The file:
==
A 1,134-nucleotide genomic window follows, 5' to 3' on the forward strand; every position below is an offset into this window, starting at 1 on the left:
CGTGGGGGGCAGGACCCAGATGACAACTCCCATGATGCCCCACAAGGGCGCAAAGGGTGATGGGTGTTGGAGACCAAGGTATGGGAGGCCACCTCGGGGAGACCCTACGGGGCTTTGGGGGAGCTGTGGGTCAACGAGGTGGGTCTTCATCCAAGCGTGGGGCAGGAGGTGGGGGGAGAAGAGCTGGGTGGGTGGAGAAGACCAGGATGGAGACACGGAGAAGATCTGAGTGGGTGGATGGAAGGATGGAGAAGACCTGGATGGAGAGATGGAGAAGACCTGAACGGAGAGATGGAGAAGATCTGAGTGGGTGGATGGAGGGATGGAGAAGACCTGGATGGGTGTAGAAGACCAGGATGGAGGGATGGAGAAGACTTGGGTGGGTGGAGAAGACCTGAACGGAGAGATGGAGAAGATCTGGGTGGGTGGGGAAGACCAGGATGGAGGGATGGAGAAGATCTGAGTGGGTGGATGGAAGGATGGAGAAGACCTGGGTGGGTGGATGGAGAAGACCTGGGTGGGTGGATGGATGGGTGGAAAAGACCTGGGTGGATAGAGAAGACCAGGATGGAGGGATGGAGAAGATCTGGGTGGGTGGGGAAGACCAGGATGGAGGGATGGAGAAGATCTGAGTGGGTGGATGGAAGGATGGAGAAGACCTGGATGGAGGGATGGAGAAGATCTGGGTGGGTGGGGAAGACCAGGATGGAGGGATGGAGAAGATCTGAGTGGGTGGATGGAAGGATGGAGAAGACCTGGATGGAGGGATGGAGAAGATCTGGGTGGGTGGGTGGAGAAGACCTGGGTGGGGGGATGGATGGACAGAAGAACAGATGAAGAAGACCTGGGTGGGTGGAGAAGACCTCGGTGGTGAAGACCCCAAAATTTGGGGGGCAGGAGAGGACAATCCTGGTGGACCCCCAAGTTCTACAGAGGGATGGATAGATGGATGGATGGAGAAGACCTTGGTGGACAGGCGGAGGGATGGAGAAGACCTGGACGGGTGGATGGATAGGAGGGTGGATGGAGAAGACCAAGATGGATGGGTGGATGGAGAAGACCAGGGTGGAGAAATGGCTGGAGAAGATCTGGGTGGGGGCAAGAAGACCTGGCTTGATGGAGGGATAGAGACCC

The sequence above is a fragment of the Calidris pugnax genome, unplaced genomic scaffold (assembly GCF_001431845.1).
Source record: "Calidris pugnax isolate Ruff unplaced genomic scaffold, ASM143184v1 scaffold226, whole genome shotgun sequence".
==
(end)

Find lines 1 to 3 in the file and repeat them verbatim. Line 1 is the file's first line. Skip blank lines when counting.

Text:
A 1,134-nucleotide genomic window follows, 5' to 3' on the forward strand; every position below is an offset into this window, starting at 1 on the left:
CGTGGGGGGCAGGACCCAGATGACAACTCCCATGATGCCCCACAAGGGCGCAAAGGGTGATGGGTGTTGGAGACCAAGGTATGGGAGGCCACCTCGGGGAGACCCTACGGGGCTTTGGGGGAGCTGTGGGTCAACGAGGTGGGTCTTCATCCAAGCGTGGGGCAGGAGGTGGGGGGAGAAGAGCTGGGTGGGTGGAGAAGACCAGGATGGAGACACGGAGAAGATCTGAGTGGGTGGATGGAAGGATGGAGAAGACCTGGATGGAGAGATGGAGAAGACCTGAACGGAGAGATGGAGAAGATCTGAGTGGGTGGATGGAGGGATGGAGAAGACCTGGATGGGTGTAGAAGACCAGGATGGAGGGATGGAGAAGACTTGGGTGGGTGGAGAAGACCTGAACGGAGAGATGGAGAAGATCTGGGTGGGTGGGGAAGACCAGGATGGAGGGATGGAGAAGATCTGAGTGGGTGGATGGAAGGATGGAGAAGACCTGGGTGGGTGGATGGAGAAGACCTGGGTGGGTGGATGGATGGGTGGAAAAGACCTGGGTGGATAGAGAAGACCAGGATGGAGGGATGGAGAAGATCTGGGTGGGTGGGGAAGACCAGGATGGAGGGATGGAGAAGATCTGAGTGGGTGGATGGAAGGATGGAGAAGACCTGGATGGAGGGATGGAGAAGATCTGGGTGGGTGGGGAAGACCAGGATGGAGGGATGGAGAAGATCTGAGTGGGTGGATGGAAGGATGGAGAAGACCTGGATGGAGGGATGGAGAAGATCTGGGTGGGTGGGTGGAGAAGACCTGGGTGGGGGGATGGATGGACAGAAGAACAGATGAAGAAGACCTGGGTGGGTGGAGAAGACCTCGGTGGTGAAGACCCCAAAATTTGGGGGGCAGGAGAGGACAATCCTGGTGGACCCCCAAGTTCTACAGAGGGATGGATAGATGGATGGATGGAGAAGACCTTGGTGGACAGGCGGAGGGATGGAGAAGACCTGGACGGGTGGATGGATAGGAGGGTGGATGGAGAAGACCAAGATGGATGGGTGGATGGAGAAGACCAGGGTGGAGAAATGGCTGGAGAAGATCTGGGTGGGGGCAAGAAGACCTGGCTTGATGGAGGGATAGAGACCC

The sequence above is a fragment of the Calidris pugnax genome, unplaced genomic scaffold (assembly GCF_001431845.1).